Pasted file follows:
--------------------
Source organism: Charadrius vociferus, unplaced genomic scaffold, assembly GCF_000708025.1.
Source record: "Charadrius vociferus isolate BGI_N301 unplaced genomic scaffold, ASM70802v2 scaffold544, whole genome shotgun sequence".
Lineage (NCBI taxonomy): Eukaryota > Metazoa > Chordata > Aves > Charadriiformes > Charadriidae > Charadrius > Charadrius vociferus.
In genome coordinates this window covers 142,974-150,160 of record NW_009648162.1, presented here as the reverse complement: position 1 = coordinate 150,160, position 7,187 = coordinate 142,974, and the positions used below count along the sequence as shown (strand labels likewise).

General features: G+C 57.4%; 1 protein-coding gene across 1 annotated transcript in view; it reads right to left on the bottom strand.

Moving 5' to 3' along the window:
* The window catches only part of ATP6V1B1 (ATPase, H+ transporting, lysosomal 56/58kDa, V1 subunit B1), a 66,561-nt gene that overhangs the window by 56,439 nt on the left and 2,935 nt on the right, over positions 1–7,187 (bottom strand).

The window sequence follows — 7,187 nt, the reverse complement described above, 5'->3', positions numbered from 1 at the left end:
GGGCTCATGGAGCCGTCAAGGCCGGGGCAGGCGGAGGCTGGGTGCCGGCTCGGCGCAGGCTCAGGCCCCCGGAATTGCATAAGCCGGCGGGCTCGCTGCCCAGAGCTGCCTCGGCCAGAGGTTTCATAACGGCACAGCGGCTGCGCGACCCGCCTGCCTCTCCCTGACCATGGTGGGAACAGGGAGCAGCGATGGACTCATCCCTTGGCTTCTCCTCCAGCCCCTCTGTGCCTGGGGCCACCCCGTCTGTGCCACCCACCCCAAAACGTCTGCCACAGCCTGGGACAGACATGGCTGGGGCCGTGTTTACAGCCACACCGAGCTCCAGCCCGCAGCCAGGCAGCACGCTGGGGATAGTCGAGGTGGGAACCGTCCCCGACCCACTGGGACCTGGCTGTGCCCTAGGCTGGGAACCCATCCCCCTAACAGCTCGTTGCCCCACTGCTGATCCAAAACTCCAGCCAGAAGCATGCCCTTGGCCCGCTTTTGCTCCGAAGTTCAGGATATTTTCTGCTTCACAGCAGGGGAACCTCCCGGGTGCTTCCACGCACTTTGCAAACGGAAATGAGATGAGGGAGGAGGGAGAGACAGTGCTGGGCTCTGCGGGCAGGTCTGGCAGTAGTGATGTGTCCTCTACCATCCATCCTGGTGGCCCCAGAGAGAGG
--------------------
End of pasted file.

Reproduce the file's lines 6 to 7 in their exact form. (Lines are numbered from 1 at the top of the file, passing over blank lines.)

Moving 5' to 3' along the window:
* The window catches only part of ATP6V1B1 (ATPase, H+ transporting, lysosomal 56/58kDa, V1 subunit B1), a 66,561-nt gene that overhangs the window by 56,439 nt on the left and 2,935 nt on the right, over positions 1–7,187 (bottom strand).